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While trying to analyze a simple Assembly file generated through the msp430-gcc, I stumbled upon a set of instructions that I don't understand dealing with the frame pointer and the MSP430's stack pointer.

C Program:

#include "msp430g2553.h"

int main()
{
  int i;

  for(i = 0; i < 3; i++);

}

Assembly minus directives:

main:
        mov     r1, r4 ;Stores address of stack pointer in r4(frame pointer)
        add     #2, r4 ; ?
        sub     #2, r1 ; subtract 2 to allocate int i
        mov     #0, -4(r4) ; assign 0 to i
        jmp     .L2 ; start loop
.L3:
        add     #1, -4(r4) ; Adds one to int i
.L2:
        cmp     #3, -4(r4) ; Compare to #3
        jl      .L3 ; jump to .L3 if true
        add     #2, r1 ; deallocate int i
.Lfe1:
        .size   main,.Lfe1-main

I tried commenting the code to trace the program's execution, but I don't understand the line add #2, r4. What exactly is happening here, and why is int i being referenced at -4(r4)?

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It looks like the compiler has allocated space for the local variable on the stack, rather than using a spare register.

You asked specifically about these lines:

    mov     #0, -4(r4) ; assign 0 to i
    add     #1, -4(r4) ; Adds one to int i

We see an unusual disassembly of -4(r4) as the destination for two instructions. This is called register indexed addressing and you can read more about it in the msp-gcc manual:

MSP430 addressing modes

Indexed. The operand is in memory at address Rn+x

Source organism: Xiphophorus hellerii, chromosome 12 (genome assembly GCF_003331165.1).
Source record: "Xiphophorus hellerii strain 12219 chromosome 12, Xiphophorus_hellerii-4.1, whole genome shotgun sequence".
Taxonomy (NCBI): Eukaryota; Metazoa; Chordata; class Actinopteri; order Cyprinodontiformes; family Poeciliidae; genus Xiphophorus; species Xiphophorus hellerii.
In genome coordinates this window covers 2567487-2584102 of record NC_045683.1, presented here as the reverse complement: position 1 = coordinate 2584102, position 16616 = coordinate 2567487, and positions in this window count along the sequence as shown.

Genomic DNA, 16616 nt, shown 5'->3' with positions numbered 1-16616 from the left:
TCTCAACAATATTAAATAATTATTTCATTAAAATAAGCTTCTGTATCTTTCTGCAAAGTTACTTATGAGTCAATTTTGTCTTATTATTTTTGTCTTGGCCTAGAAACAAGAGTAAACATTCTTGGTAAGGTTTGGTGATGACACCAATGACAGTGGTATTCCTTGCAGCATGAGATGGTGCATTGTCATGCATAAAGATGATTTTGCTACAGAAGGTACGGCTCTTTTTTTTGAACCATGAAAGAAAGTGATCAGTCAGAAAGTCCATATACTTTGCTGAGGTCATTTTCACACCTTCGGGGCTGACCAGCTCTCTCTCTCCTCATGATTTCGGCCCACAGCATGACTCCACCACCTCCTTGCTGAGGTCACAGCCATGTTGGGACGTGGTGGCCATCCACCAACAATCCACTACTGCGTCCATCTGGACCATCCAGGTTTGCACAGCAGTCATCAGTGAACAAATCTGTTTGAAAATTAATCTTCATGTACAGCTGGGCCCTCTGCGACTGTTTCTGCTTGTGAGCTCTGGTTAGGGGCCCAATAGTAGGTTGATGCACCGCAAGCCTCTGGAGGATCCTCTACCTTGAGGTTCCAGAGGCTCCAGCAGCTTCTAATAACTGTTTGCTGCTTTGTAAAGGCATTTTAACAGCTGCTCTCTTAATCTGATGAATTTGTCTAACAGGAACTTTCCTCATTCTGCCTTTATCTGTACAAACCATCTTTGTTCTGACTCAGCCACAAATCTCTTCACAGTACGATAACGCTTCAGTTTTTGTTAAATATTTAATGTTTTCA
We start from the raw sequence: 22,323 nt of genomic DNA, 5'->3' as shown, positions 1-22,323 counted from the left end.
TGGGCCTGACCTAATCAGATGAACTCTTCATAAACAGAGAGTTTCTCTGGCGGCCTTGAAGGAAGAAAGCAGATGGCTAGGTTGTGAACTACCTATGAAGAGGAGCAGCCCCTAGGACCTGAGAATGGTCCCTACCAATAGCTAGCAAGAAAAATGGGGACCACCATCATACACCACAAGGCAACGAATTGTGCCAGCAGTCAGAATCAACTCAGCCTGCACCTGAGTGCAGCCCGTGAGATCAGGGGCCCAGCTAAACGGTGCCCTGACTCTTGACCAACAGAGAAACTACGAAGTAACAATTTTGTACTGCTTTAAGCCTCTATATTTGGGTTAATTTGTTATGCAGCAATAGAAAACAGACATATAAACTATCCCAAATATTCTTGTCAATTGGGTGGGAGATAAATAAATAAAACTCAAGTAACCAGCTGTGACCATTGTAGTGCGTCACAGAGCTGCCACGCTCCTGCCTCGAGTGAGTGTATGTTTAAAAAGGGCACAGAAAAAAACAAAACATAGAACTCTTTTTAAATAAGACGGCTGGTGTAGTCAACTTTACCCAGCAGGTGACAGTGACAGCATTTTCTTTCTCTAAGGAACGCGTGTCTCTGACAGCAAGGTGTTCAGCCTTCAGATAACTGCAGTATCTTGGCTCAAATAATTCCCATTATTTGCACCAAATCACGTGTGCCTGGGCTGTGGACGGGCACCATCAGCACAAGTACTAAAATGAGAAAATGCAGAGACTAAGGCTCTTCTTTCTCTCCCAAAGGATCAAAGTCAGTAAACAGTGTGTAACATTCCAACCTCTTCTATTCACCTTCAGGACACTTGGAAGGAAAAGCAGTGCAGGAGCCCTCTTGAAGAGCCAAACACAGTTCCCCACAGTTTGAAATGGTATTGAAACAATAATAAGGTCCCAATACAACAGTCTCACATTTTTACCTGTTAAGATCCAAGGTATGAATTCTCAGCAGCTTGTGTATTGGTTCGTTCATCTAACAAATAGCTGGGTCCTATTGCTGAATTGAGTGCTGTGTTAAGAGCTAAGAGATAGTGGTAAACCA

Therefore the destination for these instructions is located 4 bytes before the address stored in r4. It's a bit like the equivalent in C: *(pointer - 4).

Although it is a simple program you might like to recompile with varying levels of optimisation. You should see GCC start to do interesting things like omitting the function prologue where it isn't required and perhaps using a register for the i variable.

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                 |                |
                 |----------------|
                 |                |
       B ===>    |----------------|   ||
                 | return address |   ||
       A ===>    |----------------|   ||  Stack
                 |       i        |   ||  grows
       C ===>    |----------------|   ||  downward
                 |                |   ||
                 |----------------|   \/
                 |                |
                 |----------------|
                 |                |

When main begins executing, the hardware stack pointer, r1, points to address "A", where the return address of the function that called main resides.

r4 is being used as the stack frame pointer, and for whatever reason, the software designers chose to have this point to address "B", which was the top of the stack before the return address was pushed. This means that positive offsets will access data, etc., belonging to the caller, and negative offsets will access data local to main, including the return address. It's likely that if main were to return a value, it would be stored at address "B" (offset of 0 from r4), where it would be the last thing on the stack after main returns.

main has one local variable, i, which is allocated on the stack. Rather than pushing an initial value for i, the software simply decrements the stack pointer by 2 to create the space for it at address "C". Now, if main calls any other functions, the return address will be stored just below i on the stack. However, the offset from "B" to "C" is -4, which is why the code uses that value every time it needs to access i.

It's a little bit odd that r4 itself was not pushed onto the stack before being written to (thereby saving the previous stack frame pointer), but perhaps this is something that is done by the caller on this system.

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